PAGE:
Abstract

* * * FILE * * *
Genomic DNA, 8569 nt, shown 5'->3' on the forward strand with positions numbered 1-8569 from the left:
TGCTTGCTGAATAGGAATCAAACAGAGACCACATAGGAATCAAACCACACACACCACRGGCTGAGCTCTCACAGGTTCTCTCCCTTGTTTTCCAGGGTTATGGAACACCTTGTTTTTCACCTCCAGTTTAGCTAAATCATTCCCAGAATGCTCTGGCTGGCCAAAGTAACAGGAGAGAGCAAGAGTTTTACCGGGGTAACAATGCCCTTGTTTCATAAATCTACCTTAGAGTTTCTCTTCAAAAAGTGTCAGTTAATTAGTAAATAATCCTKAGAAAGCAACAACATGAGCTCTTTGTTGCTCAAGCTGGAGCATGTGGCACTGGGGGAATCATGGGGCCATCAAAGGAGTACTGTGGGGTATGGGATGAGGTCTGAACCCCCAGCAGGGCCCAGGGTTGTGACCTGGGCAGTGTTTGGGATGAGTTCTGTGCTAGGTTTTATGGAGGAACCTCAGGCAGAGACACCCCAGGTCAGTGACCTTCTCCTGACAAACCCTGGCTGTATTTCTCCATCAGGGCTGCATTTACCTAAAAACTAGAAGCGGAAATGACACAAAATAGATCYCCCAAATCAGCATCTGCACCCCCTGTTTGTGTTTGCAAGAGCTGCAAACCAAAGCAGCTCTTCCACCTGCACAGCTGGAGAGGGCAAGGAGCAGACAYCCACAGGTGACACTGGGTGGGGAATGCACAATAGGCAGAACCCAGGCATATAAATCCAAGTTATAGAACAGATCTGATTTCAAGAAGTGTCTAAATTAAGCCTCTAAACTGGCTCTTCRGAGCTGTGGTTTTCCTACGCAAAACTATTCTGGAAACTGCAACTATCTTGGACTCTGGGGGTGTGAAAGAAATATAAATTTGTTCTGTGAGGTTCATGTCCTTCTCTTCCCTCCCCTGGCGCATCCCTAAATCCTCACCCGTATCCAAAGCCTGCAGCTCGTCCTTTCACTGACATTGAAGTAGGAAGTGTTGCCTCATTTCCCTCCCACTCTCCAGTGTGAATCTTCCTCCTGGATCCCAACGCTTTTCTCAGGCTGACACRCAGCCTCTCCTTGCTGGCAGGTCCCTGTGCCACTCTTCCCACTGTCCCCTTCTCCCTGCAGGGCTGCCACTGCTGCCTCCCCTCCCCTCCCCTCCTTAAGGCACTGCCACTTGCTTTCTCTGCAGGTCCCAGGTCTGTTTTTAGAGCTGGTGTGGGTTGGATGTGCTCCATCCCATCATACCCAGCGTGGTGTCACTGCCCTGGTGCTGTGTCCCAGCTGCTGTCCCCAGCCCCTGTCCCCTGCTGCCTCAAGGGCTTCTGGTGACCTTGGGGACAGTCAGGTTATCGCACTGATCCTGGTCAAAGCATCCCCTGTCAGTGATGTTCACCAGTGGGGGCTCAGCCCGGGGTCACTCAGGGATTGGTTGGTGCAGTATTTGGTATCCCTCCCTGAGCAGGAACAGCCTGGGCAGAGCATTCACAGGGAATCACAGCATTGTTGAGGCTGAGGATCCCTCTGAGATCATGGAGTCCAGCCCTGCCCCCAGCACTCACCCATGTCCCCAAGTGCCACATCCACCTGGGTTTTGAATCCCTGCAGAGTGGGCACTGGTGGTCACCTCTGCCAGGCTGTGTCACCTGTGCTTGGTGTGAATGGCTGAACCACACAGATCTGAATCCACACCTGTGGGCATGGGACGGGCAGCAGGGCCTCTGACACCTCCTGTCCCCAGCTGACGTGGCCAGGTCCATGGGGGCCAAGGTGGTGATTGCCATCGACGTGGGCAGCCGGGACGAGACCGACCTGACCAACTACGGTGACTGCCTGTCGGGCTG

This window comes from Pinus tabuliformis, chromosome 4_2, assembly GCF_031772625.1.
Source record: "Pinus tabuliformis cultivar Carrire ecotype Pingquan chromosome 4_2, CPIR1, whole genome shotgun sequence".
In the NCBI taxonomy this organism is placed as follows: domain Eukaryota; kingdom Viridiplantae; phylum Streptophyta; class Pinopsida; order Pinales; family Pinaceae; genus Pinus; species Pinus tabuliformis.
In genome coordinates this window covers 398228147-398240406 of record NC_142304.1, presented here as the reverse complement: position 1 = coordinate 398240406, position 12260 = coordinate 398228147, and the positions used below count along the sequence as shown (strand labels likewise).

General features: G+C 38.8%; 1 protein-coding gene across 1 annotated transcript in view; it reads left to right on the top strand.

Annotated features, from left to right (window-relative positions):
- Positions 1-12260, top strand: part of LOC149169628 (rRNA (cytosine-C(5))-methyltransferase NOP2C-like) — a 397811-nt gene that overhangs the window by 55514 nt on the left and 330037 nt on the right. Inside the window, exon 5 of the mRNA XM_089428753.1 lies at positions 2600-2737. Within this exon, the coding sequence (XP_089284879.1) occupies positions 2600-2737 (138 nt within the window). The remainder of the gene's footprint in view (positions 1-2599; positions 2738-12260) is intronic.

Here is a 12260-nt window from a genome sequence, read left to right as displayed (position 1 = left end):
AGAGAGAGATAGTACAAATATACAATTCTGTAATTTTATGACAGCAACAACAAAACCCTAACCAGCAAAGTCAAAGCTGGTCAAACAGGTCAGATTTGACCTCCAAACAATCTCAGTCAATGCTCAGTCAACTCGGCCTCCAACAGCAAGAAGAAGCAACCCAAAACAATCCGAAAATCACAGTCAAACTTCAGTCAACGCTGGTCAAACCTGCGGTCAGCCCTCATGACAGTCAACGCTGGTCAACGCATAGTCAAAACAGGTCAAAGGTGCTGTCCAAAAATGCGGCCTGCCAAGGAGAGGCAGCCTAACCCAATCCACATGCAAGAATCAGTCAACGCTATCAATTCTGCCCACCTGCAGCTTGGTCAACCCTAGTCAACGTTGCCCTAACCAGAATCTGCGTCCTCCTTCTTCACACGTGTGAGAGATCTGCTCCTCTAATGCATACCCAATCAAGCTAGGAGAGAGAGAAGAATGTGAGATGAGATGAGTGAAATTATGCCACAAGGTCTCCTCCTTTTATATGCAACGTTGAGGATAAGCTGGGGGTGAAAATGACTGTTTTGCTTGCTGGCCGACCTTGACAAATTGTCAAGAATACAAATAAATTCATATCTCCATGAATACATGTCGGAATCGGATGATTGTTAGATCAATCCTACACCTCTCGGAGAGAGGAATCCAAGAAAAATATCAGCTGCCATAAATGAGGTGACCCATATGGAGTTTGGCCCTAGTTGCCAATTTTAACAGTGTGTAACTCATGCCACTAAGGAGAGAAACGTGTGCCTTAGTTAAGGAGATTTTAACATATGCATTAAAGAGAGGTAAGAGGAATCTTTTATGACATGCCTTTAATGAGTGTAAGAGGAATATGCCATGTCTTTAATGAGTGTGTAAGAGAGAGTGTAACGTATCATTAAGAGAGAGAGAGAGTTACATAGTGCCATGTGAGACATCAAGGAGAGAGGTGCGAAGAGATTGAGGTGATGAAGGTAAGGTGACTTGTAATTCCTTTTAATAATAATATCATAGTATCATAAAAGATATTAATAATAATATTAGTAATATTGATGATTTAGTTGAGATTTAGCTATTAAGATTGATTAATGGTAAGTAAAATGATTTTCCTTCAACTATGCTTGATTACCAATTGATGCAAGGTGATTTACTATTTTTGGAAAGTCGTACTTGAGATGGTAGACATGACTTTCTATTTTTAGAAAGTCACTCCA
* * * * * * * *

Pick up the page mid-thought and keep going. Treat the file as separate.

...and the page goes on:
A 2.5 ft-thick oolitic dolomite in the Shakopee Formation (Lower Ordovician) exposed near Lanesboro, Minnesota, contains scattered detrital quartz grains with multiple overgrowths. More than 75% of the quartz grains in the bed have multiple overgrowths, and as many as nine overgrowths have been found on a single quartz grain. The overgrowths are of two types, optically continuous or syntaxial and radiating fibrous or microcrystalline. Both commonly are bounded by bipyramidal faces with sharp interfacial angles. Dolomite rhombohedra, which comprise the rest of the rock, abut the detrital quartz grains but appear to "float" in the overgrowths. The multiple euhedral quartz overgrowths in the Shakopee were formed in place and are believed to result from increased porosity developed during dolomitization and from periodic supersaturation of silica-bearing groundwaters. Detrital clay-size material deposited on the euhedral surfaces during periods of stagnation or dryness forms "dust lines" separating the growth stages of the secondary quartz.

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